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The Autobiography of Andrew Carnegie and the Gospel of Wealth (Signet Classics) Mass Market Paperback – November 7, 2006
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About the Author
Andrew Carnegie emigrated from Scotland to the United States in 1848 at the age of 13. At age 65 he sold the Carnegie Steel Company to JP Morgan for $480 million and devoted the rest of his life to writing and philanthropy.
Top Customer Reviews
Carnegie has a knack for being very productive with his abilities as well as often finding himself in the right place and time. Much of his success could be perceived as lucky; however, it will not take long for any reader to see that the effects of his always going the extra mile permitted Carnegie to stand out as a result of his own principles, hardly dependant on luck.
Carnegie exemplifies what one hopes to find among great men; integrity, honesty, hard work, and a passion for profit. Carnegie's giant success is only matched by his good will to human kind. Carnegie explains his thoughts on why he felt the most immoral thing a man can do is to die rich, thus he spent his retirement giving as much of his wealth away as possible. The evidence of Carnegie's lasting name and historical significance provides ample reason to read this Carnegie autobiography. His candidness and honest approach make this book even better.
He rubbed elbows with the wealthy and politicians (including presidents) both in America and abroad. It gets a little tiring after awhile reading about his interactions with these people (thus the lower rating). It is like reading his diary. However, it does give you a feel for the culture at that time.
What I find with autobiographies is that the authors usually portray themselves in the best light. This book is no different. He likes to identify himself as a friend of the worker, which he tried to be. There was a strike at his plant in which workers were killed. He blamed that on his manager because it happened while he was abroad. I've read in other places that there is skepticism about that.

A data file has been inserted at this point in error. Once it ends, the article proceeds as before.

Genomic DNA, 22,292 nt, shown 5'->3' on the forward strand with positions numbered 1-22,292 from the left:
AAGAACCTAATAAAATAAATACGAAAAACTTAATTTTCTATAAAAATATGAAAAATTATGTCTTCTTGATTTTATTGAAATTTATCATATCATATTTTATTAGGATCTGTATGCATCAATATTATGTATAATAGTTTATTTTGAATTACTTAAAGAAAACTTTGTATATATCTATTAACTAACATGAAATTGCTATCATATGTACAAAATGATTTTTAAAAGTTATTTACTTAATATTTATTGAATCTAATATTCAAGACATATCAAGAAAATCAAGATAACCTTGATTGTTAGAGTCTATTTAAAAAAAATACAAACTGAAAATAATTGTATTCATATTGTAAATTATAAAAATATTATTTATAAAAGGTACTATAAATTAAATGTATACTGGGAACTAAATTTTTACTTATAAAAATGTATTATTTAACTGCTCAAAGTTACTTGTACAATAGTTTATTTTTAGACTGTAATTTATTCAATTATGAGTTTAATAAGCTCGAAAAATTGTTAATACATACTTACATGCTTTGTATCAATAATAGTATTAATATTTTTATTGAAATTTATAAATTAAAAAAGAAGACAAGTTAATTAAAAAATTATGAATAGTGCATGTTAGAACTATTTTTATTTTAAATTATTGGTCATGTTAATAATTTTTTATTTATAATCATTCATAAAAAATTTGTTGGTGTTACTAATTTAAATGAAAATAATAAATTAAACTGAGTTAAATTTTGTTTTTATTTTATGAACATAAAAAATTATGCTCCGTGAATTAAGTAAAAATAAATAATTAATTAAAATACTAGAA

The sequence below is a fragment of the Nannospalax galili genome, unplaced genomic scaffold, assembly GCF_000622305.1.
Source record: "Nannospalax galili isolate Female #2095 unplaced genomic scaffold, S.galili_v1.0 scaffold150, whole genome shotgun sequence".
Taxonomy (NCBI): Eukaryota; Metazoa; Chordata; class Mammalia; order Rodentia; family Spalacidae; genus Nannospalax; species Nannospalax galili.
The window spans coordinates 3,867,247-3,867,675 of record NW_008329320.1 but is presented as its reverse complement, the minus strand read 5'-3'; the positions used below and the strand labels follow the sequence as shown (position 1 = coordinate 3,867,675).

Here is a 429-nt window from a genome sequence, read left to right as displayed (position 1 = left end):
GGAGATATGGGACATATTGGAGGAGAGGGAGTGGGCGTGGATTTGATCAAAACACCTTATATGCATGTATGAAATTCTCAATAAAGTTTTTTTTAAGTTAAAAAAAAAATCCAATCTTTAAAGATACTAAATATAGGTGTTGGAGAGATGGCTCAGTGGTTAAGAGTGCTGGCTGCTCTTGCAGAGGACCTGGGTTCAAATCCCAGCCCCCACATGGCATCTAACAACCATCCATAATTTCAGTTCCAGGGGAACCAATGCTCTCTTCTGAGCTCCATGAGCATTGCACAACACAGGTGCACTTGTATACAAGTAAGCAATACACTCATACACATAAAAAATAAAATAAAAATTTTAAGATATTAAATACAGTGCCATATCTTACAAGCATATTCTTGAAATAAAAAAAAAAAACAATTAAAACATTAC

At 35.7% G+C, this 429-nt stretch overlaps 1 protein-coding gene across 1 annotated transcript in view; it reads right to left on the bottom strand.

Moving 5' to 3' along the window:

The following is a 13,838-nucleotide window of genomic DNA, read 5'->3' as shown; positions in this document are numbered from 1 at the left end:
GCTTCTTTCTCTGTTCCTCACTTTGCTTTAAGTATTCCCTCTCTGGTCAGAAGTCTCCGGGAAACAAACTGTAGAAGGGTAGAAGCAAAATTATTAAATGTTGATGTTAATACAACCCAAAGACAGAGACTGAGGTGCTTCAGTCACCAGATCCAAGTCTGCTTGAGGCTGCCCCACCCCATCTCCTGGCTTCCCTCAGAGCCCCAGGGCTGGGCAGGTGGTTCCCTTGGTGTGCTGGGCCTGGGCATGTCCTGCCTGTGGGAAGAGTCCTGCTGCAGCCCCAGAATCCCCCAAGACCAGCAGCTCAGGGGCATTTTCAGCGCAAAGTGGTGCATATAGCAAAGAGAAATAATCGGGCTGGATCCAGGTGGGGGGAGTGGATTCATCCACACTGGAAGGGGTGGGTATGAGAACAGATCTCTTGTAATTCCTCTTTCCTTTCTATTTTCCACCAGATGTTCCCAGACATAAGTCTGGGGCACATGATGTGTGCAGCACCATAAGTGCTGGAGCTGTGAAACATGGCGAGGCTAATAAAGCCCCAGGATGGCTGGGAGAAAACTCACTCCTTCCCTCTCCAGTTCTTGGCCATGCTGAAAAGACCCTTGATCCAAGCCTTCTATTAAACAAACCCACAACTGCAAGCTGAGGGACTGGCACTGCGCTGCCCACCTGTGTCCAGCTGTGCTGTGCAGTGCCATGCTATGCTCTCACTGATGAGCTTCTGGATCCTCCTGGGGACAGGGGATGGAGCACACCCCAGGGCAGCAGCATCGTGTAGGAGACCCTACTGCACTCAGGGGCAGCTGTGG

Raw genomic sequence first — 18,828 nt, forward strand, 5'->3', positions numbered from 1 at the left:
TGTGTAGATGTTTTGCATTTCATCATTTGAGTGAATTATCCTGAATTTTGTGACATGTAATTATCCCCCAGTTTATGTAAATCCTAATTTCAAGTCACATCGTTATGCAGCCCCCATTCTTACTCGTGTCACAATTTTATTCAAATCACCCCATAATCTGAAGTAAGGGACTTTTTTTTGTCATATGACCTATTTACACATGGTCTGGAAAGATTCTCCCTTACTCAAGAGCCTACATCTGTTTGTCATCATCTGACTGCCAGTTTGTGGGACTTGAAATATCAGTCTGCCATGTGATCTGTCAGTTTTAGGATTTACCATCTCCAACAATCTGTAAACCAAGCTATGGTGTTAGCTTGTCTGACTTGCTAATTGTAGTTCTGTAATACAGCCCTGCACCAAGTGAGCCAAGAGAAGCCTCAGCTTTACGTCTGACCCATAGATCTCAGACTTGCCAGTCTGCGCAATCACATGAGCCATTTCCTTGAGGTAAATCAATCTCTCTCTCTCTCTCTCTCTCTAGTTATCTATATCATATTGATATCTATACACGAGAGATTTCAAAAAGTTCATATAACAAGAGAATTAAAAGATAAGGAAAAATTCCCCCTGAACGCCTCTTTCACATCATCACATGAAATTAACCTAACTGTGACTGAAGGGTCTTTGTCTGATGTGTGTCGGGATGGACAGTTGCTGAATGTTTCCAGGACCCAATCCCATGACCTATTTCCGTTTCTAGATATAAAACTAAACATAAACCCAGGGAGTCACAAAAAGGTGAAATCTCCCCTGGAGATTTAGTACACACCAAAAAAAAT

He also gives his thoughts on philanthropy in his The Gospel of Wealth chapter at the end of the book. He gave away millions to establish libraries. He believes in the estate tax because, as he says it, "By taxing estates heavily at death the State (his capitalization) marks its condemnation of the selfish millionaire's unworthy life" (page 330). He says that the rich should give their money away to charitable institutions during their lifetime because the rich would know how it should best be distributed, and that the money should not be given in small sums to individuals because they would not, in general, know how to spend it wisely (I'm assuming because they would also be rich if they knew how to spend it). There was very much the paternal feeling I got when I read J.P. Morgan's biography - the wealthy are stewards of capital because the common people can not be trusted with it.
Reading this was like stepping back into time as it was all written by Andrew himself in his private diaries around 100 - 150 years ago. Compelling work of history, family, business and ethics all combined into one 336 page book.
I find it pretty humbling to find out that he was once the second riches man in the country, only to give away his entire fortune to charities at the end of his life and after his passing on. This man made fortunes then proceeded to give away most of his $350,000,000 in wealth.
He opened thousands of libraries, music halls and parks for the public to enjoy. These were great feats in his time as there were not many libraries around 150 years ago. Nowadays of course you can find one in most every town and city in developed countries.
His philosophies on creating the best products, providing outstanding customer service and doing business with partners is really insiteful to read. Pretty amazing to think he started out at $1.20 a week as a teen to go on to amass one of the largest fortunes in America in his time.
Most Recent Customer Reviews
This is a great book which is loaded with wisdom that can be used even in today's business clime and life. I would recommend this book to anyone and everyone.Published 15 days ago by ExpertMichael
A fascinating autobiography of one of the richest people in the united states.Published 17 days ago by tom benjamin
My wife wanted this book, so I bought it for her. She said that she really enjoyed it and found the man to be very interesting.Published 1 month ago by Brandon Midboe
I looked up Andrew Carnegie at wikipedia, and it confirms that Carnegie made his money as an "insider". Read morePublished 7 months ago by R. Huntington
I absolutely love this book! At the time of this writing I am on chapter 6 out of 29. One of my favorite things about this book is Carnegie's vocabulary. Read morePublished 9 months ago by Mr. Accounting Tutor